Abscess and Fluid Drainage
Using image guidance to place drainage tubes
Drawing off built-up fluid is an essential part of healing.
Sometimes draining the fluid within an abscess can help the healing process, and sometimes this step can be a critically important one in containing an infection. Interventional radiologists can drain abscesses wherever they occur. As with biopsies, they normally perform this step by inserting needles through the skin and guiding the positioning of these needles with various types of imaging, sometimes followed by insertion of a catheter to draw fluid out. (If indicated, a drainage catheter may be placed at the same time that a needle aspiration is performed.) Ultrasound and CT are common forms of imaging used for this purpose. Various forms of angiography may also be employed. Interventionalists sometimes insert a tube and leave it in place temporarily to drain the abscess.
In addition, such drainage techniques may also be required to remove other types of accumulation of body liquids in pockets or areas where congestion, blood, or fluid from serum may collect. Abscesses and fluid accumulations may result from injury, from exposure to bacteria or parasites, from complications of surgery, or from chronic processes such as inflammatory conditions or organ disease. Fluid accumulations can be life threatening, as in cases were they compromise the function of organs and create organ failure, especially as regards the heart and lungs.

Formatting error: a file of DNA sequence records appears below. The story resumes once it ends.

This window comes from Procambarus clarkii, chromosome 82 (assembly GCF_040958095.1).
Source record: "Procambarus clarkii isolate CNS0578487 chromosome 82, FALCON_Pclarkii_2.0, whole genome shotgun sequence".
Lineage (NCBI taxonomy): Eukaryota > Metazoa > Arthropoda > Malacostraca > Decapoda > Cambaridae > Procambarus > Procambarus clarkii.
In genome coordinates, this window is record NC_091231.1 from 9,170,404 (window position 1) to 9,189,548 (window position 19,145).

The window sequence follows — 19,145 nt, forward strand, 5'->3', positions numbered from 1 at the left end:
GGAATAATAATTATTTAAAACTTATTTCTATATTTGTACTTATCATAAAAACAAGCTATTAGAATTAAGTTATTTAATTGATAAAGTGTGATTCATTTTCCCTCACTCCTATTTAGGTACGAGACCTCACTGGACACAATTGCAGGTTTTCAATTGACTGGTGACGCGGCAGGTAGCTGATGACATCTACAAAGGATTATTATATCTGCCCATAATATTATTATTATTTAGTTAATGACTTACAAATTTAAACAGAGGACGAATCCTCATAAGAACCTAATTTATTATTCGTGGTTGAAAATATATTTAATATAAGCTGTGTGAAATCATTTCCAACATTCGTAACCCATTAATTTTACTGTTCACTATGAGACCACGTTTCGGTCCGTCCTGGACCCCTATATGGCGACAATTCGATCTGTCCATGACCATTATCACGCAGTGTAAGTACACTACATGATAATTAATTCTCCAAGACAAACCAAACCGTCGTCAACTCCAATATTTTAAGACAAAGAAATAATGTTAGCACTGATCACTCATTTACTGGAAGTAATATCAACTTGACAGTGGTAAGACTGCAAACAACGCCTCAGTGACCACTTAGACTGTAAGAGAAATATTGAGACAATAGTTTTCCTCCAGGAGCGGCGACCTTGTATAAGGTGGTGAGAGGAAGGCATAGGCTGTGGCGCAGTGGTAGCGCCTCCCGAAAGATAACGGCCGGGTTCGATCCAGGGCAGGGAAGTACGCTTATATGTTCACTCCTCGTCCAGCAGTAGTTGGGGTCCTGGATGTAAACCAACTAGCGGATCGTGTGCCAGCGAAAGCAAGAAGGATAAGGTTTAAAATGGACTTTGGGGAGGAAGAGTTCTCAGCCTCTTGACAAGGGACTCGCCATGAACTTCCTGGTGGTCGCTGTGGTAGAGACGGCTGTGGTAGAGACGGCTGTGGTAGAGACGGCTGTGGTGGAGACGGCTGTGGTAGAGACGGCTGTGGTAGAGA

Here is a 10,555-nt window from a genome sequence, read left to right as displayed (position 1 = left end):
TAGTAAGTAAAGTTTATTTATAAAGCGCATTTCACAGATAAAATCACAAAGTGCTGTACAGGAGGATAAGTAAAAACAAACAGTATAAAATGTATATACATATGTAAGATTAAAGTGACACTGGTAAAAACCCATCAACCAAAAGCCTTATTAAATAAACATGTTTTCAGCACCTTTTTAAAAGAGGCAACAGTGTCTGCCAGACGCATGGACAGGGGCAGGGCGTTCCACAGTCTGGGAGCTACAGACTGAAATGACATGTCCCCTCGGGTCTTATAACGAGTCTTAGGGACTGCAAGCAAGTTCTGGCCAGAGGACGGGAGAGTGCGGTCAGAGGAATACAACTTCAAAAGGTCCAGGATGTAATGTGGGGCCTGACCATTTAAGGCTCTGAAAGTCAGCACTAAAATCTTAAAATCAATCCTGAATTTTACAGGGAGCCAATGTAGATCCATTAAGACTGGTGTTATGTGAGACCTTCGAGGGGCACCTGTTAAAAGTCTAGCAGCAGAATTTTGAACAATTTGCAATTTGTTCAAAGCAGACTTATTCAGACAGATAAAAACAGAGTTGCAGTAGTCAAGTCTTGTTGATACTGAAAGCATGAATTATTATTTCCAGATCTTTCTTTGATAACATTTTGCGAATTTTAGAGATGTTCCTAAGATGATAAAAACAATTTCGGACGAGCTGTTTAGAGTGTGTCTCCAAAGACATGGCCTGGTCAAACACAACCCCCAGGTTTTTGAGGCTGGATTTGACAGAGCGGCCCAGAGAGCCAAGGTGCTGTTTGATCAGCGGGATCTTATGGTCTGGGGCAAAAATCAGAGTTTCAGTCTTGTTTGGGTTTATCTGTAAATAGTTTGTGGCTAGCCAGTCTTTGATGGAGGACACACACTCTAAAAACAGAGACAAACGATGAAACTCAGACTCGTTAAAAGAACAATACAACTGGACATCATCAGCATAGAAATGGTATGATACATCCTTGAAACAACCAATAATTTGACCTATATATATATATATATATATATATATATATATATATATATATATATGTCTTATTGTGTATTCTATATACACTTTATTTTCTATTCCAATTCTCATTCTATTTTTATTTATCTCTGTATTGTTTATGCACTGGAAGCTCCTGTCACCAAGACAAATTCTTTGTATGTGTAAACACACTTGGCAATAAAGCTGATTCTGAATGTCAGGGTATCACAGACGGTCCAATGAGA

Types of drainage provided by interventional radiologists include:
• chest tube (tube thoracostomy, typically to drain fluid from around the lungs or heart, due to surgery or injury to the chest, an infection in the chest, congestive heart failure, lung problems, or chemotherapy for lung cancer);
• ascites drainage (placement of a catheter or port in the abdomen or pelvis to remove fluid);
• transrectal or transvaginal abscess drainage (accessing abscesses through the vagina or rectum, to drain deep pelvic areas).
The procedures are usually require only local anesthesia and sometimes sedation, and can normally be performed on an outpatient basis. Patients with tube placement may be required to remain in a prone position for several hours while the tube drains fluid into a collection bag. Other patients may be required to maintain the tube-and-bag drainage from weeks or months to continue or complete the drainage.
The fluid material removed is usually sent to the pathology lab for analysis. The team will often combine drainage with antibiotic therapy, and this treatment can be effective in resolving an abscess within a few days. (Sometimes the specialist may also inject a scarring agent into the abscess cavity through the drainage catheter to decrease the likelihood of fluid accumulating in the area again.) Without these procedures, patients would often have to undergo surgery to achieve drainage of these areas.